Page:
Age of Celebrity – Eternity Abandoned for Fleeting Immortality :: by Wilfred Hahn

Every year Forbes publishes its list of the top 100 celebrities. The magazine’s 2011 tally of America’s top celebrities provided the most recent snapshot of this ever-changing world of fame and fortune. No doubt, some of these people would be recognizable to readers. The latest top-100 contenders collectively earned $4.5 billion in 2010 (an average of $45 million each). Some of them were newcomers to the list, such as Justin Bieber, the young 17-year-old heartthrob crooner who ranked 3rd. Others are long-time entertainers such as Oprah Winfrey (ranked #2, who is estimated to have earned $290 million in 2010 and has a reputed net worth of over $3 billion). There can be no doubt: Celebrity is big business.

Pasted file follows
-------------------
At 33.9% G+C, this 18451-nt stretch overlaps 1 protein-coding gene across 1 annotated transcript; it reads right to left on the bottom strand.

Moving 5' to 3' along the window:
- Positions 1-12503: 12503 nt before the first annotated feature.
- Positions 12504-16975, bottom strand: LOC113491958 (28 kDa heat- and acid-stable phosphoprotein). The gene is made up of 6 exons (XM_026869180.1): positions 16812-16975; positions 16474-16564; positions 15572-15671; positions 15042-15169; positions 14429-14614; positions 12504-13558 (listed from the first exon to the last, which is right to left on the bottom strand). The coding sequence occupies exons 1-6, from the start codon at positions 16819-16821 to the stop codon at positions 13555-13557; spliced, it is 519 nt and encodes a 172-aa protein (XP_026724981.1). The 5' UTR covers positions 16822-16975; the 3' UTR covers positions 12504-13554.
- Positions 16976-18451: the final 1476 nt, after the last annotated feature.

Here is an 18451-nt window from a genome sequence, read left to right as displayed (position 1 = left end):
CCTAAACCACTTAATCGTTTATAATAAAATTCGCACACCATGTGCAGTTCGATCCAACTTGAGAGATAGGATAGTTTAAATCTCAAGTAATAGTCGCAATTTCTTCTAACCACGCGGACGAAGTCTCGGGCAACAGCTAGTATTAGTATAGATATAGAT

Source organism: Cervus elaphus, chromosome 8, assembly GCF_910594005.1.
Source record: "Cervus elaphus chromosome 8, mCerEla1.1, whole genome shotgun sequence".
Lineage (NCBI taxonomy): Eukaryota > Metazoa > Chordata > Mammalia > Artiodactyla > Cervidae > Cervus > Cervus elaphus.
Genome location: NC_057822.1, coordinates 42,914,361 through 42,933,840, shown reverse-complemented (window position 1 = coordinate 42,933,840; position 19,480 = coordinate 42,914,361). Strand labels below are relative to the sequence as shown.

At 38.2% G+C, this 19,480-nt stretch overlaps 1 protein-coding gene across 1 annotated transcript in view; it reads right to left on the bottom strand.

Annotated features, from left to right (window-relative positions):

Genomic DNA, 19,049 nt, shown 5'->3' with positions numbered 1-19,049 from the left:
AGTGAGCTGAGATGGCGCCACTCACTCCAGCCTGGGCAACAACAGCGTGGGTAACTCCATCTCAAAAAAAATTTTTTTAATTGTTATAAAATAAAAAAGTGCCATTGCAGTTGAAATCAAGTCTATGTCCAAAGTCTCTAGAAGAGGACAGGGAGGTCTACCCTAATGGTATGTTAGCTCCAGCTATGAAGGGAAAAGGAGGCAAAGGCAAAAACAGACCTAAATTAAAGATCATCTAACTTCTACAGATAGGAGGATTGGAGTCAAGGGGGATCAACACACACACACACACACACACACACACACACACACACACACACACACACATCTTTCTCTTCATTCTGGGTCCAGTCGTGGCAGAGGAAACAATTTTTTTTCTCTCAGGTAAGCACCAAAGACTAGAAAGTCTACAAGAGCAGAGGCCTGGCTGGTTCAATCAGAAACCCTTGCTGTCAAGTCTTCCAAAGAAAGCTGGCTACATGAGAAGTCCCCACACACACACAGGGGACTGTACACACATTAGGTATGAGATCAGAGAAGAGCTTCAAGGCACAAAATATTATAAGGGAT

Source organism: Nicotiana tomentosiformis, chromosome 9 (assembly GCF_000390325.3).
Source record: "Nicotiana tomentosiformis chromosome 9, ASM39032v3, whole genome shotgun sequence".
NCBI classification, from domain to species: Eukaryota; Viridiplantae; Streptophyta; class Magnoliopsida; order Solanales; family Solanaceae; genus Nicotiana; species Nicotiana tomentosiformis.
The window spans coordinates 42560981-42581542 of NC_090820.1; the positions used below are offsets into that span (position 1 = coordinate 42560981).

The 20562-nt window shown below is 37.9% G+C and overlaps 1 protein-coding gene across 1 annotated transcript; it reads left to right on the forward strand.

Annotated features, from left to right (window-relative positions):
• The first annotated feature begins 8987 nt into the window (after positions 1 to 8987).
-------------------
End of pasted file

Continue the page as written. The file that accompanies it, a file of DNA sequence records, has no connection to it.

A recent book, written by Jo Piazza (a former gossip columnist with the New York Times) entitled Celebrity, Inc.: How Famous People Make Money examines how competitive and facile is this world of celebrity. Quoting her on what she names the “Hollywood Industrial Complex”: “[It is] an internecine web of businesses, all working to create value from everything a celebrity does. It includes agents, managers, and publicists, each in their own way creating new business models and revenue streams for the complex’s front line—the celebrities themselves. These individuals are constantly working to monetize everything in a celebrity’s life.”

But just what really is this concept of celebrity that is so reverenced in our world? Just who qualifies to be a celebrity today? What is its purpose and benefit? We need to examine this phenomenon further. The answers to these questions provide some revealing observations about our times.